My 2009 Toyota Corolla with 90K miles is in a life or death spot. It was recently sideswiped while waiting for maintenance service, but insurance rectified that situation handily. It looks great. But the service, thereafter, points out that only 2 of 4 cylinder heads are firing and now, after being seen by a couple CarTalk-recommended mechanics, it won’t start and mechanics offer only a temporary reprieve. I’m wondering what my options are to afford-ably get the car running or move forward (sell? trade-in? full engine overhaul?). I don’t relish the idea of putting $2K in and then watch it die or trying to scam an unsuspecting buyer. Any thoughts?
Revive. A 2009 Corolla has a lot of life left in it. What you need to do is to take your Toyota to a good independent mechanic and have them repair the starting problem. BTW…the Corolla does not have 4 cylinder heads…they only have 1 since they are equipped with 4 cylinder engines. A mechanic that can’t get a Corolla running is no mechanic in my opinion. You can tell the “couple of CarTalk” mechanics that missileman said so.
My mom owned a Corolla that she sideswiped 3 times, twice on the same side (she was a very bad driver) and one rear ender when she hitnthe gas and slammed into a parked car. It also had both right side tire blown out and wheels bent when she hit a curb. All were properly fixed and the car was fine.
The car had 23,000 miles on it after 13 years and ran great. Get the engine fixed. These cars are like cockroaches, they are hard to kill!
Did either of the mechanics you used give you an actual diagnosis as to why it won’t start? Surely they didn’t say two of the four cylinder heads aren’t firing… Did they offer an explanation as to why it was not running on all four cylinders? There are dozens of possible reasons. What is the “temporary reprieve”? It could be quite simple and inexpensive.
I agree that a better mechanic–or at least a clearer diagnosis–is needed.
If this car has been maintained at least as well (in terms of both elapsed time and odometer mileage) as the mfr specifies, it should have many years of good life left in it.
So…how well has this car been maintained?
If the answer is…not too well…then perhaps it is nearing the end of the road.
Conversely, if it has been well-maintained, the OP would be foolish to get rid of it at this point.
I wonder if @bwiddey had his water pump replaced at 75K.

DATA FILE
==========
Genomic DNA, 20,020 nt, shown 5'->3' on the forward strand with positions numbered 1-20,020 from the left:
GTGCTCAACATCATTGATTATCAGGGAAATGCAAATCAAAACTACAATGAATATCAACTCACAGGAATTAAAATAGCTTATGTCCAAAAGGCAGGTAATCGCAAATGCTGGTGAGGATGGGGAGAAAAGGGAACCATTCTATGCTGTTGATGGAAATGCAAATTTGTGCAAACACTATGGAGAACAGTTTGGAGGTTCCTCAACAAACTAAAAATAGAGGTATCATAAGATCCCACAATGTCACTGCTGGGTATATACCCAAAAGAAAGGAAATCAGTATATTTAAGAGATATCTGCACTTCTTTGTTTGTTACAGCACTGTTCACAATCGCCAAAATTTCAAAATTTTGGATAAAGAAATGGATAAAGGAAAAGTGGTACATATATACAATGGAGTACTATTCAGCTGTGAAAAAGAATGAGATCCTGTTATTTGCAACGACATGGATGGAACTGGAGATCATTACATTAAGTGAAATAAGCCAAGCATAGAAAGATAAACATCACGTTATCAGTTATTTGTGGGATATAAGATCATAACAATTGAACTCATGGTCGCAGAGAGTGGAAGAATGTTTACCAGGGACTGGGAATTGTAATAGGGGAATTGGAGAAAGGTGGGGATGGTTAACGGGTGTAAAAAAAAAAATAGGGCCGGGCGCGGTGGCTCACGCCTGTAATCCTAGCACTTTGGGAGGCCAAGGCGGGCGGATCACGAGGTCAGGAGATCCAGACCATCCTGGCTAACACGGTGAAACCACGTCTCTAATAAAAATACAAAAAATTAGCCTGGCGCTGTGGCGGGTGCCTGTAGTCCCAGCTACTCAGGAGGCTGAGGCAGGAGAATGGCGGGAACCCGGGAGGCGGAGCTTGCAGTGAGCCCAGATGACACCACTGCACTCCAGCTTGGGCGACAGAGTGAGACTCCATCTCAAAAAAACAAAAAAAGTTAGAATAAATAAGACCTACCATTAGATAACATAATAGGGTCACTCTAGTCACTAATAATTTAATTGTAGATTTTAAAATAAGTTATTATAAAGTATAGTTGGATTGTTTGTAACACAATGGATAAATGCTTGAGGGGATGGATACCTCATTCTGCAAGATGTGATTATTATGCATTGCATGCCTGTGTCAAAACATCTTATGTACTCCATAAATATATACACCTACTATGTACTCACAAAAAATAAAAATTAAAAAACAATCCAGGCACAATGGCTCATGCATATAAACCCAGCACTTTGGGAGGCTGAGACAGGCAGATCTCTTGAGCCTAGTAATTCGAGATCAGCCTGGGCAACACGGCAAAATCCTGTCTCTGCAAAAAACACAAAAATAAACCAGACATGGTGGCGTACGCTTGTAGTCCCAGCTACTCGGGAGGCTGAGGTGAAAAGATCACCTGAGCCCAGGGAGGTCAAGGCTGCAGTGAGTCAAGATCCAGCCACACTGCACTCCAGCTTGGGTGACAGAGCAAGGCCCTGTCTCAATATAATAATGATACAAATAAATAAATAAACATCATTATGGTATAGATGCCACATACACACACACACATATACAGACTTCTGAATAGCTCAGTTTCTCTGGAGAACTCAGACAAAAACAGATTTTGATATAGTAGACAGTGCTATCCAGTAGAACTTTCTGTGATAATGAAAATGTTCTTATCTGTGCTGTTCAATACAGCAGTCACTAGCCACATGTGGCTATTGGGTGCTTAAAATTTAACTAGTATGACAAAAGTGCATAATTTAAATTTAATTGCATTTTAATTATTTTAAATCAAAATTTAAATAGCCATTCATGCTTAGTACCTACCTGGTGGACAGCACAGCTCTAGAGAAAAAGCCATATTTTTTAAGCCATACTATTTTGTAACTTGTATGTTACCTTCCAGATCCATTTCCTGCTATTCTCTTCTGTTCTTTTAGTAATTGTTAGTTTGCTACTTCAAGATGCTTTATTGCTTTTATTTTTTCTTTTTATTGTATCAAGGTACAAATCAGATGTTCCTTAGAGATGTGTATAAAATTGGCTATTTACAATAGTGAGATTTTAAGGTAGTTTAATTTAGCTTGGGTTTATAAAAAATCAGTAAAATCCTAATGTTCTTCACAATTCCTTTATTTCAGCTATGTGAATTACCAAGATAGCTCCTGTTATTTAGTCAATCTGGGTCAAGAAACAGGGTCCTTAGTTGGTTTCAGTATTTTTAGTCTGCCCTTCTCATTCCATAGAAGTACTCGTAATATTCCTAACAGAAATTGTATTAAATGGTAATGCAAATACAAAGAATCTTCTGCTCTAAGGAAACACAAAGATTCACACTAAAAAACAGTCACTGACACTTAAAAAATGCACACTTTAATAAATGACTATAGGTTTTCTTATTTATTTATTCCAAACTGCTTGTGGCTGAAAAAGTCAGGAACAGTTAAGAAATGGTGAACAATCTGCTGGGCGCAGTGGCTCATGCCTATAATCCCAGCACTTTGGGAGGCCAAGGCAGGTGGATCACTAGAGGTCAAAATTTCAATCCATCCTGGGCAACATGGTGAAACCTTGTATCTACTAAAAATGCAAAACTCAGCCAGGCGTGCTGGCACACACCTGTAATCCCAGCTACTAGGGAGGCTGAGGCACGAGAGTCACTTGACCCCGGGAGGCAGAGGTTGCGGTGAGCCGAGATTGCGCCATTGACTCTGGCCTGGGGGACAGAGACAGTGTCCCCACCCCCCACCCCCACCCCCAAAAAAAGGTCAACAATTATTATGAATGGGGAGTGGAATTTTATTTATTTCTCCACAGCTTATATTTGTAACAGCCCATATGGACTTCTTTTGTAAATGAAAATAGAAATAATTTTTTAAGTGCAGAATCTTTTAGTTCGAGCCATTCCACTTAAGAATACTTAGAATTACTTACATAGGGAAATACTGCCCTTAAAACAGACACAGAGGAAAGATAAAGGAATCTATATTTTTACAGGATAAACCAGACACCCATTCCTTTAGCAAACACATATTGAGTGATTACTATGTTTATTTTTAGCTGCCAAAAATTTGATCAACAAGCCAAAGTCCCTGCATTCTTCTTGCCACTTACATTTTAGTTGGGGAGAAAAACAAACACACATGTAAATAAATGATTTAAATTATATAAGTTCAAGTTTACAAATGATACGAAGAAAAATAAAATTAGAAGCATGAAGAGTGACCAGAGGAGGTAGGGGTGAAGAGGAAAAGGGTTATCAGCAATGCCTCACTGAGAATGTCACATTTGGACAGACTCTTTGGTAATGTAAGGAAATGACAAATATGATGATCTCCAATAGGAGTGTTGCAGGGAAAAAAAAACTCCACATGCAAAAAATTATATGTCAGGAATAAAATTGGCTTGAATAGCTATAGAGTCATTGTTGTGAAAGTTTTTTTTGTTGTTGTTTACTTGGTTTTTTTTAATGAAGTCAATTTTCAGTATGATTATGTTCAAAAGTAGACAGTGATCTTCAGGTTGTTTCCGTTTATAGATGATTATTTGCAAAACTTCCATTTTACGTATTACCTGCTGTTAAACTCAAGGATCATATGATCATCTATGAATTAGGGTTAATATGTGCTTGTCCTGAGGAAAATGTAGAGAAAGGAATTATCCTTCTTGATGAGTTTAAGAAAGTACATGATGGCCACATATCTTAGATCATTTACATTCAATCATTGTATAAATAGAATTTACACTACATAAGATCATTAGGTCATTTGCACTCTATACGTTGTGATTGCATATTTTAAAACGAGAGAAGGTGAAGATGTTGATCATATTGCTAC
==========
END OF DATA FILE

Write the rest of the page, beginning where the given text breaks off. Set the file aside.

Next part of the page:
“Tune ups” every 7,000 miles seems a bit off. Perhaps he meant oil changes.
Hmmm…Good find, MG!
Since the OP was having water pump problems more than a year ago, I wonder if the engine might have suffered an overheating incident, and–if so–perhaps the cylinder head is now warped.
The OP never responded to requests for additional info in that earlier thread, but it would be helpful if he/she would do so now.
MG and VDC, you guys are right on;-(
I didn’t fix the small leak in the water pump last year (cash flow issues) and yes, the car overheated. As it stopped running while on the freeway, I replaced the water pump . . . then the radiator, spark plugs, ignition coil and coolant. The brake pads were very low and I still had some $$ in the bank, so I replaced them last month.
As I understand it, the “temporary reprieve” is some kind of additive (liquid? metal?) that will allow the heads to fire, though the mechanic says it will only last 6 months. He says to add that would still cost $1400 in labor and take about a week to do.
A couple of the previous comments attest to the longevity of this vehicle, but I’m concerned that I’ve done some irreparable damage.
Thanks for your advice
Let see if I have this scenario correct…
He says that adding something to the cooling system will cure a warped cylinder head, and that it will cost $1400 to pour it into the radiator?
If that is an accurate summation of the situation, you need to RUN as far and as fast as you can from this charlatan.
In cases of severe overheating the cylinder head can be damaged between two cylinders, a grove melted into the head. They may have spotted a grove in the cylinder head between the cylinders with no compression. If that is the case the head would have to be removed, welded and resurfaced. $1,400 sounds about right.